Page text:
Bardbarian Review

Platform: Mobile, PC
Released: April 1st, 2014
Developer: TreeFortress Games
Publisher: TreeFortress Games
Genre: Tower Defense

Reviewer’s Note: I played this game on PC. There may be differences between versions.

Barbarians smash, bards sing. Mix the two up and you get the Bardbarian: a savage who uses his ax for a whole different kind of shredding. While the concept of this silly game is fun, is a Bardbarian worth having as a party member, or should this guy be left at the Tavern?

Story

Brad the Barbarian normally rents himself out to a village in danger, but one day he wakes up and decides he’s tired of killing. Instead he wants to follow his dream of becoming a bard, though an unlucky coincidence means the village is also under attack on the same day. So Brad and his pet Ratccoon (fittingly another mash-up, this time between a rat and a raccoon) set off to save the village with the power of rock. There’s no real story after the opening cutscene, so don’t expect any kind of rock epic here. It’s just a goofy premise for the game and that’s it.

Presentation

As a whole I found Bardbarian’s presentation to just be boring. Everything worked fine, the hud wasn’t intrusive (though it does do that “mobile port” problem where the pause button is always present) and I could tell what everything was at a glance. The characters kind of reminded me of the “Madness” animations on Newgrounds if only because of their lack of limbs and hands that are basically circles. Otherwise, it’s just boring. It’s a boring empty field. The most creative character designs come from cameos from Meatboy/Isaac (the latter rides on the former) and Octodad.

Gameplay

Bardbarian is sort of like a tower defense game. Enemies spawn on the right side and follow the path until they reach the left side where they’ll try to destroy the town crystal. I controlled the Bardbarian and had no direct attacking abilities. Instead I would summon allies who would follow me around and fight for me. The allies always stick close and just attack whatever target is closest to me, and enemies did attack back so I had to keep moving to keep them out of the line of fire. To summon allies I would use notes, which were always replenishing (though they replenished faster if I stood still). I could also spend the notes to play songs that could buff my allies attack, defense, and speed.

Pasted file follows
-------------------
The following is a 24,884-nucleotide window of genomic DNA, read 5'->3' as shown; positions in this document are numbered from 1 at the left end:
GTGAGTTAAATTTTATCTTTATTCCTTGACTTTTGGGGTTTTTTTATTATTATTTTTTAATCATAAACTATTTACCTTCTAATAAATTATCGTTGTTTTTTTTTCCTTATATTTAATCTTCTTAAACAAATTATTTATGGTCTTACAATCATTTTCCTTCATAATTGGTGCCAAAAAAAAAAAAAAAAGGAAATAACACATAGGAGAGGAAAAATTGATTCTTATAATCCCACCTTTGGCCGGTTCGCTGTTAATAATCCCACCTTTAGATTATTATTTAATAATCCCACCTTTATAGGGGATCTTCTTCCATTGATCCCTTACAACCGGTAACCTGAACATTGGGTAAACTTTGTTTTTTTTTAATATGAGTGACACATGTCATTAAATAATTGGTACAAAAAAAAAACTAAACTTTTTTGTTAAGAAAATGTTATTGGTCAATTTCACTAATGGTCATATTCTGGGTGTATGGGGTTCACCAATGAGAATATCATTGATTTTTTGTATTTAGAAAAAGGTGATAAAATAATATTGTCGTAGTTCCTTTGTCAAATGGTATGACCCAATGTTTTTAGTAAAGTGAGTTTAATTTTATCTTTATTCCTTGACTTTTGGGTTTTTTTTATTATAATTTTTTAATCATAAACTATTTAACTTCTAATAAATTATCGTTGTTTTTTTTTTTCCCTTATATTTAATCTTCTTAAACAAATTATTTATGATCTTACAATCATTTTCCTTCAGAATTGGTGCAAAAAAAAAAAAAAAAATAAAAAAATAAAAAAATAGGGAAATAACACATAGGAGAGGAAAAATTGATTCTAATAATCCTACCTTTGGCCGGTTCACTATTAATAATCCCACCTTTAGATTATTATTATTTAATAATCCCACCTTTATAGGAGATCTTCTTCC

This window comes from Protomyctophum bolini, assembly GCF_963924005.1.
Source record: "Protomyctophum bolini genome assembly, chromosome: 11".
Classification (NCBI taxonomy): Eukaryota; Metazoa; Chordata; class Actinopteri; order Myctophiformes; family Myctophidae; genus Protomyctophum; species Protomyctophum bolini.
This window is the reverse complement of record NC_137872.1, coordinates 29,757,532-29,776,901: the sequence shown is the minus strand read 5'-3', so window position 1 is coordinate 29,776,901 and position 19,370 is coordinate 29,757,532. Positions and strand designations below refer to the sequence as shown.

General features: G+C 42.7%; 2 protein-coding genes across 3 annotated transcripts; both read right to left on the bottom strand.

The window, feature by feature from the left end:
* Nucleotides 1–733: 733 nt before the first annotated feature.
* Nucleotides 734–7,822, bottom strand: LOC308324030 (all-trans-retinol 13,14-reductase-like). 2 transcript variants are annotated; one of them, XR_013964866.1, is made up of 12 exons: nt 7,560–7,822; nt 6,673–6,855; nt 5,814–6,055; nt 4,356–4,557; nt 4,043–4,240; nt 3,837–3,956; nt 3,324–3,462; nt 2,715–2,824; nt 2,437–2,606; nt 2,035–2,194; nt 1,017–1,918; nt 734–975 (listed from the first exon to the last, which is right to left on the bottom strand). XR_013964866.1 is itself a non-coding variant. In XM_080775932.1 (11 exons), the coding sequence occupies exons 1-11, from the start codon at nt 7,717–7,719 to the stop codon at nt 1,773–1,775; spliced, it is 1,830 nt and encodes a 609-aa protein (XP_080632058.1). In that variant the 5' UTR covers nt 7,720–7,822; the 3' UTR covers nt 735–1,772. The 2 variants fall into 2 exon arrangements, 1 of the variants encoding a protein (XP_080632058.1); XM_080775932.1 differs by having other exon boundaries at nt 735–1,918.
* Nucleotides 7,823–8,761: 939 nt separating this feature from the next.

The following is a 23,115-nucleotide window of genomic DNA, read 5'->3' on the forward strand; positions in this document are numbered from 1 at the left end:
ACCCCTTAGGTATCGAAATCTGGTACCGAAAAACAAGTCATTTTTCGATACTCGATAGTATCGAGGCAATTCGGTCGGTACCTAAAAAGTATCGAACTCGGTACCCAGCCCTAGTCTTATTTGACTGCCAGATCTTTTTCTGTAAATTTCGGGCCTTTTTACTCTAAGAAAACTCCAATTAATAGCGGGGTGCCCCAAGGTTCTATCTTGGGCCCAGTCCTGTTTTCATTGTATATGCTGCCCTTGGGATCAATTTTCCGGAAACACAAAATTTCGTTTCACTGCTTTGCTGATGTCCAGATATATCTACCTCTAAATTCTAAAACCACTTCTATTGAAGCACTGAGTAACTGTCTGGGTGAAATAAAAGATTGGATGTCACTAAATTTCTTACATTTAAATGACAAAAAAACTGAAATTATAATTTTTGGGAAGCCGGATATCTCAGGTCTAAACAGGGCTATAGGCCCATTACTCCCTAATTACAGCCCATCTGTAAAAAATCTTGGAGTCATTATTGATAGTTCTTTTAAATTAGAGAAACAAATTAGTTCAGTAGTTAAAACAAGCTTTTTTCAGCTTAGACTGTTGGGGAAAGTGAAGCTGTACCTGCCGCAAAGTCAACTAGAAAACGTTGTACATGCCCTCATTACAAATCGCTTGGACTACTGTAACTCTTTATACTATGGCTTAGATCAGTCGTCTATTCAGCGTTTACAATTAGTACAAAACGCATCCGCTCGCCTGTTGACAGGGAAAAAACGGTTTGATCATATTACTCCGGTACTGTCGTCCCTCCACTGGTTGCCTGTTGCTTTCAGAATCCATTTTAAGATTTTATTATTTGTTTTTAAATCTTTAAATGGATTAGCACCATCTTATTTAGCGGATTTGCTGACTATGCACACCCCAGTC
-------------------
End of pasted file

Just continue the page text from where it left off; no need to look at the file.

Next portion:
Four on one is a perfectly fair fight

Four on one is a perfectly fair fight

Enemies ranged from trolls to orcs to demons, and each of them had their own health and attack pattern. Despite this, enemies all felt very similar and I could defeat most of them by just running circles and letting ranged allies pick them off. The game lasts 20 waves and every fifth wave was a boss fight. These, again, basically could be defeated by running circles around them and letting my ranged characters pick them off. There’s really no way I could get through all 20 waves in a single run, but killed enemies would drop gold that I could collect. Upon death I would go to a shop screen and purchase upgrades for my allies and songs, and then do it all again and try to get further next time.

Yet there’s really little else to Bardbarian. There was an endless survival mode if you really enjoyed the gameplay and wanted something beyond the 20 waves. There was also a weird endless runner mode that completely changed how the game worked. Here I had to escape an ever approaching wall of demons while avoiding projectiles, and got rewarded with gold for doing so. Yet there’s just not much here and I didn’t see much reason to play the game for that long. Within an hour I was bored of the gameplay loop and I never managed to shake that feeling.

Conclusion

Sadly, there’s nothing to really redeem Bardbarian. This game really wants to be a big rocker, but at best it’s a decent opening act.

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